Brown M. (2008) Nature and nurture in dormancy: dissolved oxygen, pH and maternal investment impact Bythotrephes longimanus resting egg emergence and neonate condition. Canadian Journal of Fisheries and Aquatic Sciences 65(8): 1692-1704

Brown M. & Balk M.* (2008) The potential link between lake productivity and the invasive zooplankter Cercopagis pengoi in Owasco Lake (New York, USA). Aquatic Invasions 3(1): 28-34

Manca M., Portogallo M., & Brown M. (2007) Changes in phenology of the spiny water flea, Bythotrephes longimanus and its success in Lake Maggiore, Italy as a result of changes in climate and trophy. Journal of Plankton Research 29(6): 515-525

Branstrator D., Brown M., Shannon L., Alexander M.*, & Heimgartner K.* (2006) Range expansion of Bythotrephes longimanus in North America: evaluating habitat characteristics in the spread of an exotic zooplankter. Biological Invasions 8: 1367-1379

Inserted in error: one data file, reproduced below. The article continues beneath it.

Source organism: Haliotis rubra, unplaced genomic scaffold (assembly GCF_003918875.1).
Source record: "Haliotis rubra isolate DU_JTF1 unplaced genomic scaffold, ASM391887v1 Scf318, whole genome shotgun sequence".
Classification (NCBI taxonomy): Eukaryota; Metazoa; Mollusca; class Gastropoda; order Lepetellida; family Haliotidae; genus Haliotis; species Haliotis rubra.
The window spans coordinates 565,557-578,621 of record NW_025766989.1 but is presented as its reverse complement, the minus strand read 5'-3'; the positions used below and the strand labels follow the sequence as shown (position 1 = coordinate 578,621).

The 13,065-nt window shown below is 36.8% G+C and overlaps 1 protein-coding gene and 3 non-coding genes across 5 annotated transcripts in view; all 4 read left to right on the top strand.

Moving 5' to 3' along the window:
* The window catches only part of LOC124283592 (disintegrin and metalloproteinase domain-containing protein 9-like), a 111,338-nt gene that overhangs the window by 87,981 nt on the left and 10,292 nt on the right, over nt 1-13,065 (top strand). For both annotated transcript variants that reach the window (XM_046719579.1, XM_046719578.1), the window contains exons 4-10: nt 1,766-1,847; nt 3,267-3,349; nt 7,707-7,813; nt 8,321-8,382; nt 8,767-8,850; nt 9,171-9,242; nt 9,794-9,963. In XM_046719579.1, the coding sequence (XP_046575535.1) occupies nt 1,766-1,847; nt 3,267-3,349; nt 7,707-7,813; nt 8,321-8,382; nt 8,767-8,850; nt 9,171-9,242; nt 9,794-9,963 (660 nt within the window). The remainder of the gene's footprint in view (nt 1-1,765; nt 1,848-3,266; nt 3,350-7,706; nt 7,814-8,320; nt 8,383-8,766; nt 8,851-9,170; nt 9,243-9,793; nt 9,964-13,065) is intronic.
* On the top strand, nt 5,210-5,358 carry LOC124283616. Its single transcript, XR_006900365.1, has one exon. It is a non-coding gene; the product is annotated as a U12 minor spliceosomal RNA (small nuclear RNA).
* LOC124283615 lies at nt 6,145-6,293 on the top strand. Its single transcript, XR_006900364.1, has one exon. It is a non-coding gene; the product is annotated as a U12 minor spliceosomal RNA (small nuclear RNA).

Brown M. & Branstrator D. (2005) Seasonal dynamics in Bythotrephes diapausing egg emergence and production, and the role of dormancy in range expansion. Verhandlungen Internationale Vereinigung für theoretische und angewandte Limnologie (International Association of Theoretical & Applied Limnology Proceedings) 29(1): 1-6

Brown M. & Branstrator D. (2004) A 2001 survey of crustacean zooplankton in the western arm of Lake Superior. Journal of Great Lakes Research 30(1): 1-8

Hoffman J. *, Smith M.*, & Lehman J. (2000) Perch or plankton; top down control of Daphnia by Yellow perch (Perca flavescens) or Bythotrephes cederstroemi in an inland lake? Freshwater Biology 46: 759-775


Ecological Society of America

Association for the Sciences of Limnology and Oceanography

International Association of Great Lakes Research

International Association of Theoretical and Applied Limnology


Fischer Center for the Study of Gender and Justice, Hobart and William Smith Colleges (2017 - 18); Pirates of the Caribbean: invaders and the sheltering of Cuba due to the US economic embargo